Shares of Overstock.com (NASDAQ:OSTK) fell 47.3% in the first half of 2018, according to data from S&P Global Market Intelligence. The e-tailer's troubles had almost nothing to do with online retailing.
Overstock shares skyrocketed in 2017 thanks to the company's efforts to make a business out of cryptocurrencies and blockchain technology. That surge continued into the first week of 2018, where cryptocurrency prices still appeared to have some fresh boosts coming their way.
But when bitcoin and other digital coins ran out of rocket fuel, so did Overstock. The company also presented two disappointing earnings reports along the way, but the market largely shrugged them off and continued to tie Overstock's share prices very closely to the ups and downs of leading cryptocurrencies:
Overstock CEO Patrick Byrne is still taking his company deeper into the blockchain market, and maybe that's all for the best now that Wayfair (NYSE:W) has emerged as a crushing rival in Overstock's traditional playground of online home goods retailing. Overstock's tZERO securities trading platform has found some third-party capital to back its long-term plans, but it's still an unprofitable and risky business.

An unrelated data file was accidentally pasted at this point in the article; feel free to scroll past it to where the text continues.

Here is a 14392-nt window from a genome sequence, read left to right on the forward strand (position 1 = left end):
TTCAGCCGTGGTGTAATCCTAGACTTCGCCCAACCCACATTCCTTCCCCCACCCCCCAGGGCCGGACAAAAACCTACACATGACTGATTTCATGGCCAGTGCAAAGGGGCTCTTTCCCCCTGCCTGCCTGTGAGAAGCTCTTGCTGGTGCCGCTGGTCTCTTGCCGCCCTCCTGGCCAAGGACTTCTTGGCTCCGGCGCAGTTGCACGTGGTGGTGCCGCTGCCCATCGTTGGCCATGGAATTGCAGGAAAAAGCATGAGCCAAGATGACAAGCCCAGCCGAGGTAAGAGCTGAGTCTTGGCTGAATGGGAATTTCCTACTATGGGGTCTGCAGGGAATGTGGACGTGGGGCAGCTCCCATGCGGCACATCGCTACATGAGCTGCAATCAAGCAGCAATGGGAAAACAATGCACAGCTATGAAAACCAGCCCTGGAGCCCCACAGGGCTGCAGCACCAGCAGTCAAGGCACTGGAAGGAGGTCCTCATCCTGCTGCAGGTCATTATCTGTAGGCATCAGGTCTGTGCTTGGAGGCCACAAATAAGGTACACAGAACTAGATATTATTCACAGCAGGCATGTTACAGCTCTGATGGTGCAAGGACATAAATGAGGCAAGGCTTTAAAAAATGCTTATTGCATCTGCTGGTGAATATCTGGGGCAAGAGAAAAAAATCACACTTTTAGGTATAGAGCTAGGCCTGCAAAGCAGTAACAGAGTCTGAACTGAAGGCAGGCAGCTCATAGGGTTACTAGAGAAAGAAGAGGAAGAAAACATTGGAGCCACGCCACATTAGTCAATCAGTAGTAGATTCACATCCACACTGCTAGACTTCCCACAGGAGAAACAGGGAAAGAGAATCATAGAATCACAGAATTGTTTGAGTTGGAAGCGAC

These days, Overstock's shares can be seen as an indirect bet on blockchain technologies, which would be fine if it were tied to a financially stable business platform. But Overstock is unprofitable as a whole, leaving more risk than promises of future rewards in this volatile stock.
Anders Bylund has no position in any of the stocks mentioned, but he does hold a fraction of a bitcoin token. The Motley Fool owns shares of and recommends Wayfair, but has no position in any other stocks or cryptocurrencies mentioned here. The Motley Fool has a disclosure policy.